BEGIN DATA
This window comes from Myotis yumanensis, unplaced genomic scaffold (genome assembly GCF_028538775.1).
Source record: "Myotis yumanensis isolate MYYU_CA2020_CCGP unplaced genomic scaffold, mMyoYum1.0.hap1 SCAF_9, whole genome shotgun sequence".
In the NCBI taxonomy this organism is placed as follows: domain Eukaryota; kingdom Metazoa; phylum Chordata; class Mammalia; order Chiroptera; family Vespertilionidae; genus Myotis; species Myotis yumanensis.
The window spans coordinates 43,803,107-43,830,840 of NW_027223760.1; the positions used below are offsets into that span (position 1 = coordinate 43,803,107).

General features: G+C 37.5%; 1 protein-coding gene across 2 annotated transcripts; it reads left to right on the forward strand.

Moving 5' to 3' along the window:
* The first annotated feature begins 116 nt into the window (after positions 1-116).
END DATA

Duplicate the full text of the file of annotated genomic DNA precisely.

This window comes from Myotis yumanensis, unplaced genomic scaffold (genome assembly GCF_028538775.1).
Source record: "Myotis yumanensis isolate MYYU_CA2020_CCGP unplaced genomic scaffold, mMyoYum1.0.hap1 SCAF_9, whole genome shotgun sequence".
In the NCBI taxonomy this organism is placed as follows: domain Eukaryota; kingdom Metazoa; phylum Chordata; class Mammalia; order Chiroptera; family Vespertilionidae; genus Myotis; species Myotis yumanensis.
The window spans coordinates 43,803,107-43,830,840 of NW_027223760.1; the positions used below are offsets into that span (position 1 = coordinate 43,803,107).

General features: G+C 37.5%; 1 protein-coding gene across 2 annotated transcripts; it reads left to right on the forward strand.

Moving 5' to 3' along the window:
* The first annotated feature begins 116 nt into the window (after positions 1-116).